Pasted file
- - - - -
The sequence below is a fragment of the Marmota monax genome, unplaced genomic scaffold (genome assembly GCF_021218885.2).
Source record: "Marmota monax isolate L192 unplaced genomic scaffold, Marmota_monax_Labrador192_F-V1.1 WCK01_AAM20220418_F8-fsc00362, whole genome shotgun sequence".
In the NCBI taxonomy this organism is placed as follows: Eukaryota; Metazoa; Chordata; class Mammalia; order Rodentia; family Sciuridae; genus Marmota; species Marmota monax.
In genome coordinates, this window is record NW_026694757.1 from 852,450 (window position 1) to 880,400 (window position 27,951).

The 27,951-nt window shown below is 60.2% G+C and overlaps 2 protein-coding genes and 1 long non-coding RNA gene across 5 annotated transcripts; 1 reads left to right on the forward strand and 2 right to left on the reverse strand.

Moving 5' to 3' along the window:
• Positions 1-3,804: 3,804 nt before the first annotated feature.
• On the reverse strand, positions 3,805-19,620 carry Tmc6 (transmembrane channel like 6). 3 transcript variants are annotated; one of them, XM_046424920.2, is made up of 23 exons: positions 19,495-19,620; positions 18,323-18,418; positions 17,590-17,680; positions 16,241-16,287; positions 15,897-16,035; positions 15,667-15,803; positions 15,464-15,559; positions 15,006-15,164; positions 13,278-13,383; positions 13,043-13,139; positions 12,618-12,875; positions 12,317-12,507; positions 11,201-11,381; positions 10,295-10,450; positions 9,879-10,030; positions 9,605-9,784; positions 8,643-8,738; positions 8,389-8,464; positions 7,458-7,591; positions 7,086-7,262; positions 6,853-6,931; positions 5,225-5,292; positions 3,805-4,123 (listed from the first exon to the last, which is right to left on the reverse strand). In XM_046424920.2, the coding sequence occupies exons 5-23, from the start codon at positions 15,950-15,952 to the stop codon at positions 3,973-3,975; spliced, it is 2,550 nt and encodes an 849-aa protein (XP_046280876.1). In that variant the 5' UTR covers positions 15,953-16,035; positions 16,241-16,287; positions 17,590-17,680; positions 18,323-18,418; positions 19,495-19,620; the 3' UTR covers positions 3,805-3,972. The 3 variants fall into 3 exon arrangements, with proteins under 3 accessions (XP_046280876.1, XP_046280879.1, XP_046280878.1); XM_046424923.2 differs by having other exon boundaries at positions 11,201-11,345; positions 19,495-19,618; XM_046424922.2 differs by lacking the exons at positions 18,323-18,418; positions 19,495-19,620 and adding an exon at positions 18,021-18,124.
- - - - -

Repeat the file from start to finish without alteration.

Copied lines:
The sequence below is a fragment of the Marmota monax genome, unplaced genomic scaffold (genome assembly GCF_021218885.2).
Source record: "Marmota monax isolate L192 unplaced genomic scaffold, Marmota_monax_Labrador192_F-V1.1 WCK01_AAM20220418_F8-fsc00362, whole genome shotgun sequence".
In the NCBI taxonomy this organism is placed as follows: Eukaryota; Metazoa; Chordata; class Mammalia; order Rodentia; family Sciuridae; genus Marmota; species Marmota monax.
In genome coordinates, this window is record NW_026694757.1 from 852,450 (window position 1) to 880,400 (window position 27,951).

The 27,951-nt window shown below is 60.2% G+C and overlaps 2 protein-coding genes and 1 long non-coding RNA gene across 5 annotated transcripts; 1 reads left to right on the forward strand and 2 right to left on the reverse strand.

Moving 5' to 3' along the window:
• Positions 1-3,804: 3,804 nt before the first annotated feature.
• On the reverse strand, positions 3,805-19,620 carry Tmc6 (transmembrane channel like 6). 3 transcript variants are annotated; one of them, XM_046424920.2, is made up of 23 exons: positions 19,495-19,620; positions 18,323-18,418; positions 17,590-17,680; positions 16,241-16,287; positions 15,897-16,035; positions 15,667-15,803; positions 15,464-15,559; positions 15,006-15,164; positions 13,278-13,383; positions 13,043-13,139; positions 12,618-12,875; positions 12,317-12,507; positions 11,201-11,381; positions 10,295-10,450; positions 9,879-10,030; positions 9,605-9,784; positions 8,643-8,738; positions 8,389-8,464; positions 7,458-7,591; positions 7,086-7,262; positions 6,853-6,931; positions 5,225-5,292; positions 3,805-4,123 (listed from the first exon to the last, which is right to left on the reverse strand). In XM_046424920.2, the coding sequence occupies exons 5-23, from the start codon at positions 15,950-15,952 to the stop codon at positions 3,973-3,975; spliced, it is 2,550 nt and encodes an 849-aa protein (XP_046280876.1). In that variant the 5' UTR covers positions 15,953-16,035; positions 16,241-16,287; positions 17,590-17,680; positions 18,323-18,418; positions 19,495-19,620; the 3' UTR covers positions 3,805-3,972. The 3 variants fall into 3 exon arrangements, with proteins under 3 accessions (XP_046280876.1, XP_046280879.1, XP_046280878.1); XM_046424923.2 differs by having other exon boundaries at positions 11,201-11,345; positions 19,495-19,618; XM_046424922.2 differs by lacking the exons at positions 18,323-18,418; positions 19,495-19,620 and adding an exon at positions 18,021-18,124.